Clinical Review

Man, 55, With Mild Chest Discomfort

He assumed it was gastroesophageal reflux. Further investigation proved otherwise.

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A 55-year-old white man with controlled hypertension and hypercholesterolemia awoke with mild chest discomfort that he believed was mild gastroesophageal reflux. He denied radiation of pain to the shoulders, arms, back, or neck; dyspnea; palpitations; diaphoresis; nausea/vomiting; cough; or fever, during the first 30 hours of discomfort. There was no change in discomfort with deep breath, palpation of the chest, or administration of antacids. Minimal, short-lived improvement was noted with belching.

The patient had no trouble sleeping in the prone position and did not notice an increase in discomfort or unusual difficulty during his daily vigorous 30-minute aerobic workout. In fact, his symptoms seemed to improve or disappear during exercise. The patient denied any recent illness or exposure to sick people, had not traveled outside the United States, and had not been exposed to radiation of the chest wall. At the end of the second day of discomfort, the patient noted irregular palpitations with mild shortness of breath and was transported to the hospital for evaluation. He denied being a cigarette smoker or illicit drug user.

The patient had no history of MI or diabetes. The patient’s father had an MI in his 80s, and two uncles died suddenly in their 50s of “massive heart attacks.” His mother, who had died of sepsis of uncertain etiology approximately 10 days earlier, also had hypertension and hypercholesterolemia but no history of coronary artery disease (CAD). Both of the patient’s adult daughters had been diagnosed with celiac disease in the preceding three years. His elder daughter had also been diagnosed with type 1 diabetes within the past two years.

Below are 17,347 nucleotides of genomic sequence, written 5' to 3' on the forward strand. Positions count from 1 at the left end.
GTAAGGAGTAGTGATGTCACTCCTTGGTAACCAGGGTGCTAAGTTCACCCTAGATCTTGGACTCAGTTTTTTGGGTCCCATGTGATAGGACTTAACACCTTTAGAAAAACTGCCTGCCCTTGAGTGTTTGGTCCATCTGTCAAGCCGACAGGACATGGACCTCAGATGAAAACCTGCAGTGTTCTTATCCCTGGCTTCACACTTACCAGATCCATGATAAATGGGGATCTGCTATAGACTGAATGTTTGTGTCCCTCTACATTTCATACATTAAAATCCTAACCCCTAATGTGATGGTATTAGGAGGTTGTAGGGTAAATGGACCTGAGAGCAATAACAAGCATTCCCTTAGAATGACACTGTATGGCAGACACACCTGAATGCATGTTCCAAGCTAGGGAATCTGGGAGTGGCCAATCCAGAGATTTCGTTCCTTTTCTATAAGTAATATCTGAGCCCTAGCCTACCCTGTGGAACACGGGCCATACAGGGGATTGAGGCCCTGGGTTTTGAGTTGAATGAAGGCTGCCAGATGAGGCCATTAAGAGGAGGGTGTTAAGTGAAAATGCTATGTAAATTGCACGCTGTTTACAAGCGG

On examination, the patient was afebrile, with a blood pressure of 143/87 mm Hg; pulse, 53 beats/min; and respiratory rate, 17 breaths/min. The patient’s weight was 204 lb and his height, 75 in (BMI, 25.5). The patient was in no apparent distress. Head, eyes, ears, nose, and throat were unremarkable. There was no significant jugular venous distention. The carotid pulses were full, and no bruits were appreciated. S1 and S2 sounds were within normal limits. No murmurs or S3 or S4 gallops were appreciated. The chest was clear on auscultation. Results of the abdominal exam were negative, no edema was noted in the extremities, and pulses were symmetrical.

ECG demonstrated subtle ST-segment elevation in leads I and aVL with a prominent R wave in lead V1. This pattern was interpreted as consistent with an acute inferolateral MI. A baseline ECG, previously obtained by the patient’s internist, had been interpreted as normal.

Peak troponin level was 55 ng/mL (normal, < 0.03 ng/mL); total creatine kinase (CK), 807 U/L (reference range, 20 to 259 U/L); and mass CK-MB fraction, 44 ng/mL (0.1 to 6.6 ng/mL). Total cholesterol was 105 mg/dL, with both LDL- and HDL-cholesterol fractions at 46 mg/dL. A complete blood count without differential revealed a total white blood cell count of 53,000/µL. Hemoglobin and hematocrit were both low (12.3 g/dL and 34.5%, respectively). All indices were within normal limits, as was the platelet count. Glucose, blood urea nitrogen, creatinine, potassium chloride bicarbonate, and calcium were all within normal limits. The sodium level was slightly low (132 mEq/L). Emergency catheterization revealed an ejection fraction of 45% (reference range, 55% to 70%), with mild-to-moderate diffuse hypokinesis but normal coronary arteries.

The patient was diagnosed with myocarditis, likely of viral origin.


Although the incidence of myocarditis in the US is difficult to assess, autopsy reports implicate it in 8.6% to 12% of cases of sudden cardiac death in young adults,1,2 and a large prospective series implicated myocarditis in 9% of cases of dilated cardiomyopathy.3 Myocarditis is considered to be at one extreme of a spectrum of perimyocardial processes that result in inflammation of the myocardium (see figure), pericardium, or both.4

The underlying pathology involves an acute injury to the myocyte. This activates the innate and humoral immune systems, resulting in severe inflammation. The immune reaction eventually subsides, and the myocardium recovers. In certain patients, however, myocardial inflammation persists, resulting in ongoing myocyte damage, relentless symptomatic heart failure, or even death.5

Although a variety of diagnostic criteria have been developed and employed, the diagnosis of myocarditis is often one of exclusion. First proposed in 1986, the Dallas criteria—a histopathologic classification for myocarditis diagnosis—are based on endomyocardial biopsy, with inflammatory cellular infiltrate (with or without associated myocyte necrosis) visible on conventionally stained myocardial tissue sections.5 However, this method poses significant practical limitations, including low sensitivity (43% to 64%) and complication and death rates of 6% and 0.4%, ­respectively.5,6


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